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Profile Information

Gender: Male
Hometown: Detroit Area, MI
Home country: USA
Current location: San Francisco, CA
Member since: Wed Oct 29, 2008, 02:53 PM
Number of posts: 36,991

About Me

Partner, father and liberal Democrat. I am a native Michigander living in San Francisco who is a citizen of the world.

Journal Archives

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Montana health officer says he was forced to resign after being blamed for death after denying Iverm

Physician's assistant Nick Lawyer says that he was forced to resign from his position as the Sanders County health official after a man blamed him for his wife's death, revealed CBS News reporter David Begnaud.

According to Lawyer, the man is claiming that his wife was denied Ivermectin, Hydroxychloroquine and antibodies before she died from COVID-19.

Speaking to the county commissioners, the local man accused the commissioners of having their "strings" pulled by someone more powerful.

"Look around you," the man said to the commissioner meeting. "These people and God will be the ones judging you. You should thank God that we live in a Republic because if we lived in a Democracy, you would be pulled out of here and run up the flagpole. I have too much respect and love of country for that to happen. Commissioners Cox and Magera, there is still time for you to redeem yourselves. You can do the right thing for once in your lives and discharge this petty tyrant. His rules of protocol just cost my wife her life. It is personal now. Had she been given the right kind of medicine that has been proven to work like Ivermectin, Hydroxychloroquine, or the anti-body serum, she would be alive and well today. I had to watch her die slowly and in agony. You and your protocols killed her just as surely as you had shot her in the head."


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Boston Mayor's Race Narrows to a Progressive Versus a Moderate

OSTON — Michelle Wu, an Asian American progressive who has built a campaign around climate change and housing policy, sailed to a first-place finish in Boston’s preliminary mayoral election on Tuesday, winning 33 percent of the vote in a city that for nearly 200 years has elected only white men.

As a front-runner, Ms. Wu, 36, marks a striking departure for this city, whose politics have long turned on neighborhoods and ethnic rivalries.

The daughter of Taiwanese immigrants, she is not originally from Boston and has built an ardent following as a city councilor by proposing sweeping structural changes, like making the city’s public transportation free, restoring a form of rent control, and introducing the country’s first city-level Green New Deal.

Because of difficulties counting mail-in and drop-box ballots, the vote count moved slowly through the night, with many results being tallied by hand, and full unofficial results were not released until 10 a.m. Wednesday.

Ms. Wu, who like all of the top candidates in the contest is a Democrat, will face off in November against the second-place finisher, Annissa Essaibi George, who won 22.5 percent of the vote. Raised in Boston’s Dorchester neighborhood by immigrant parents of Tunisian and Polish ancestry, Ms. Essaibi George has positioned herself as a moderate, winning endorsements from traditional power centers like the firefighters’ union and a former police commissioner.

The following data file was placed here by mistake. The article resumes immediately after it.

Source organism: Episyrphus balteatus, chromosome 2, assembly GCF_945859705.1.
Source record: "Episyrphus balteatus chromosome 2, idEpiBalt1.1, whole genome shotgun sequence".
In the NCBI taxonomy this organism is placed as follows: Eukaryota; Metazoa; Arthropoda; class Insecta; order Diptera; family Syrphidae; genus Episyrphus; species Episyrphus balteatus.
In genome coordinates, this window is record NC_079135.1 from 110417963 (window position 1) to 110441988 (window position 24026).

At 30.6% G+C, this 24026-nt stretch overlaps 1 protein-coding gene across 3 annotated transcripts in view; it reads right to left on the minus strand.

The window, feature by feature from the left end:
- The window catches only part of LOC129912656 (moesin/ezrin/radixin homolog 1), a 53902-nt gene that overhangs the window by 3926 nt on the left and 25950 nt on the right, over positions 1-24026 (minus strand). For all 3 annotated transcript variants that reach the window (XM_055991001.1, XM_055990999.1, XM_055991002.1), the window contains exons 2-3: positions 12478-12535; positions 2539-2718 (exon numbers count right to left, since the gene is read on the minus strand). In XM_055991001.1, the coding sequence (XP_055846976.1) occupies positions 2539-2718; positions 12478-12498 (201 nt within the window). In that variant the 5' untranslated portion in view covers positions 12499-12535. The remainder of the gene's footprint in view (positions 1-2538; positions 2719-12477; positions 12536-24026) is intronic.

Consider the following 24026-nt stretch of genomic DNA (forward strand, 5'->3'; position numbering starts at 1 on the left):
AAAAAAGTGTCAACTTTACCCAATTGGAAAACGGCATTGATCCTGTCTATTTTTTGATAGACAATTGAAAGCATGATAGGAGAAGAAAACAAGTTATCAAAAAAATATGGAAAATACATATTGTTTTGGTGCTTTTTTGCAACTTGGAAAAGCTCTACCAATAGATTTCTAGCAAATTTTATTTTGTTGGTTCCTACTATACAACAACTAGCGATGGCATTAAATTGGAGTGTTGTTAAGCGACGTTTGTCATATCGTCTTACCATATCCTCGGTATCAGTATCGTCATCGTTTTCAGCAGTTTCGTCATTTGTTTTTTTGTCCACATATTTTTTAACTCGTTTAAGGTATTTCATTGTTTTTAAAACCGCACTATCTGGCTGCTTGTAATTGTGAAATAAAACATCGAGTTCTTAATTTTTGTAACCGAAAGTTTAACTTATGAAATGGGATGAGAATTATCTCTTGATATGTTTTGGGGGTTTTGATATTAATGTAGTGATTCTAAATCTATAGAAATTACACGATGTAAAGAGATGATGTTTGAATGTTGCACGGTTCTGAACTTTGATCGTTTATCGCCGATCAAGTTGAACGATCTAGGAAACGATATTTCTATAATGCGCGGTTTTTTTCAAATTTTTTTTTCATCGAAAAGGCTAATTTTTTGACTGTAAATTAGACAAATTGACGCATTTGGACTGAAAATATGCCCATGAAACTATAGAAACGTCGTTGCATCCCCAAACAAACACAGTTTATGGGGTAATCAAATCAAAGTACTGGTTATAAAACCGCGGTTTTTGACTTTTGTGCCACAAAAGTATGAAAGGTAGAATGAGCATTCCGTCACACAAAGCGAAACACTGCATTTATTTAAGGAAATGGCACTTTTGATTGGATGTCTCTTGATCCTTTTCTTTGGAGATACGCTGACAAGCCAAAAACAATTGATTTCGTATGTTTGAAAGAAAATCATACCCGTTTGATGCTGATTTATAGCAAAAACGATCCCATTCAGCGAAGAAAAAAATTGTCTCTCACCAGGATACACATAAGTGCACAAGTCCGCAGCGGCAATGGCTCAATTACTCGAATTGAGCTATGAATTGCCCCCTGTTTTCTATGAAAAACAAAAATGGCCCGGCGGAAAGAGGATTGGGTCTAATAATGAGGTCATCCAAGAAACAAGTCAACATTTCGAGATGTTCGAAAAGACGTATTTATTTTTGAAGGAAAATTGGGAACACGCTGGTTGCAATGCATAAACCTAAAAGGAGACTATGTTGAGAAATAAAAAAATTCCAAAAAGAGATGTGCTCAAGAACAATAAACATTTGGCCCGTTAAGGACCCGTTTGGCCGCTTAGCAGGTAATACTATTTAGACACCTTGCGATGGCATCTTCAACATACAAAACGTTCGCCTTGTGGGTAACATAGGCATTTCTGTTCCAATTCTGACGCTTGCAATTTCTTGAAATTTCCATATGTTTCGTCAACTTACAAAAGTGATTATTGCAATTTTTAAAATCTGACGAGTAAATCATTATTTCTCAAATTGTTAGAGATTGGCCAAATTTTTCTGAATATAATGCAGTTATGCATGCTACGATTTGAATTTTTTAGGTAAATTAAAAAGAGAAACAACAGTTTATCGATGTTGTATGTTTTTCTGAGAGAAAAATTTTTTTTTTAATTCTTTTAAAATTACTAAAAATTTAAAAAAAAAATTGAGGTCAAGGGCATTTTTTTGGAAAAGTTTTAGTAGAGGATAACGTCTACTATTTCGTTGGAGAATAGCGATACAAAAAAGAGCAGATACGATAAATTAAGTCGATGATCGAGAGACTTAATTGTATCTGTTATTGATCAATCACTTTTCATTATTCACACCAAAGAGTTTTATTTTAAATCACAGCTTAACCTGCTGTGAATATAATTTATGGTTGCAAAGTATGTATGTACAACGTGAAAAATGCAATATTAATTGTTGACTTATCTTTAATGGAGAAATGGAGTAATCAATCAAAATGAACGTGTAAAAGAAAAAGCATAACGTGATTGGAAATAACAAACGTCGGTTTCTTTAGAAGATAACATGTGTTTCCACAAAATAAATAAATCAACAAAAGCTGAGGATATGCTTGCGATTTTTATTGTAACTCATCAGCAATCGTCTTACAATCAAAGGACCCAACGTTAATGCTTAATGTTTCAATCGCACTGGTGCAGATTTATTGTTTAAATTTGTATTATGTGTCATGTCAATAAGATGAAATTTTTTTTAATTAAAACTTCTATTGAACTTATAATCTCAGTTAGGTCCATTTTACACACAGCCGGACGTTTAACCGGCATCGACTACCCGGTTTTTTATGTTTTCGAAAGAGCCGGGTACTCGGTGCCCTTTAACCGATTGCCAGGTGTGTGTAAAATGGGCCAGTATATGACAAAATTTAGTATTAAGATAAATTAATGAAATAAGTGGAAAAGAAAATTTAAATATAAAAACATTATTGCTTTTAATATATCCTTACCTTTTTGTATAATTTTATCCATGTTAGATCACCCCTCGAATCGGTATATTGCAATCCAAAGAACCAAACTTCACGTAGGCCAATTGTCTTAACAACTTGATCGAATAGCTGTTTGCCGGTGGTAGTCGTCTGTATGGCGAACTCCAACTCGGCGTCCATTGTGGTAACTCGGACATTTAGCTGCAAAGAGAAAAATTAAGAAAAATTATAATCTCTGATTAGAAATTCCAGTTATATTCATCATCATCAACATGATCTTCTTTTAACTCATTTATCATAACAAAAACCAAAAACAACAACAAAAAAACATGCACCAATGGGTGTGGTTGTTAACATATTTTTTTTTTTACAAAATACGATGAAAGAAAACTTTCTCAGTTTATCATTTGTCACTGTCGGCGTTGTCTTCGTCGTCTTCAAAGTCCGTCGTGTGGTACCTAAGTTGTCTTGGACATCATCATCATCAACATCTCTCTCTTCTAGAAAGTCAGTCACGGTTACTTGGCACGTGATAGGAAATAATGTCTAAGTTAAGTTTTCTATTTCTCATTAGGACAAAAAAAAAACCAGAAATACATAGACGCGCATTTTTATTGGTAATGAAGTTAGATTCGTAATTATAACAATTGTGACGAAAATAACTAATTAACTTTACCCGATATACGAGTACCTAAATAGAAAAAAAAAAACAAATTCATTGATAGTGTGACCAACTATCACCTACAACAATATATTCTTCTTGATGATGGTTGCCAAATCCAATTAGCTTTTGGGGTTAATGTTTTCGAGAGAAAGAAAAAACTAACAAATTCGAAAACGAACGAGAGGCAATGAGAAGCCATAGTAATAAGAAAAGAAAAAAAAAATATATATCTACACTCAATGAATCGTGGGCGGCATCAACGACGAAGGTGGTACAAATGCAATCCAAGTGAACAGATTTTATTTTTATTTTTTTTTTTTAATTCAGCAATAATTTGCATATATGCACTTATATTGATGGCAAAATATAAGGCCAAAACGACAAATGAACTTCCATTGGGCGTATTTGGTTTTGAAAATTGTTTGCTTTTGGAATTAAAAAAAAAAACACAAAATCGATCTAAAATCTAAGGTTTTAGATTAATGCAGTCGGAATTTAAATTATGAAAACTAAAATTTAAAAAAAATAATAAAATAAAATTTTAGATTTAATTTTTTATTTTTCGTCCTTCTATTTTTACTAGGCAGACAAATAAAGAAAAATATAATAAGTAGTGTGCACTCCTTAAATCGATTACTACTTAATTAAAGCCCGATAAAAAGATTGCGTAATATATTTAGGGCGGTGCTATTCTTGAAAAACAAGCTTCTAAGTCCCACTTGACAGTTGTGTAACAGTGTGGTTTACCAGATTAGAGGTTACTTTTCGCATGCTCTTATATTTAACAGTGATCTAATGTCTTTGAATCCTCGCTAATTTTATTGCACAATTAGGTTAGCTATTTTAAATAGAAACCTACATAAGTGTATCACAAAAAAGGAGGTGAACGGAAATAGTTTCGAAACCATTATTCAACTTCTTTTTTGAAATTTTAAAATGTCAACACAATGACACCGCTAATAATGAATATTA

Germany's Conservatives Face Possible Election Rout

“This is Germany’s first general election without Angela Merkel running for chancellor since 2002. For her conservative bloc, it is shaping up as a debacle,” the Wall Street Journal reports.

“A gaffe-prone new candidate, the popular chancellor’s almost complete absence from the campaign, and voter fatigue after 16 years of conservative rule could converge to deliver the bloc’s worst national electoral result ever, according to pollsters and analysts.”

“Less than two weeks before election day, opinion polls show Ms. Merkel’s group, an alliance of conservative parties known collectively as the Union, with 20% of the vote, down 15 points since January and some five points behind its center-left Social Democratic rival.”


Restaurant hostess attacked after asking diners for proof of vaccination

Three people were arrested for allegedly assaulting a New York City restaurant hostess on Thursday after she asked a group of diners visiting from Texas to show proof they had been vaccinated before seating them.

Cellphone footage obtained by NBC New York shows a brawl involving several people outside Carmine's Italian restaurant on the Upper West Side. Staff and bystanders intervened to break up the melee after it broke out around 5 p.m. ET, the station added.
The hostess, who has not been identified, was repeatedly punched and her necklace broken, police said.

One unspecified patient was taken to the Mount Sinai Hospital, the New York City Fire Department said, without stating their condition.

The three suspects, whose ages are 21, 44 and 49, were taken to NYPD's nearby 24th precinct station house, police said.


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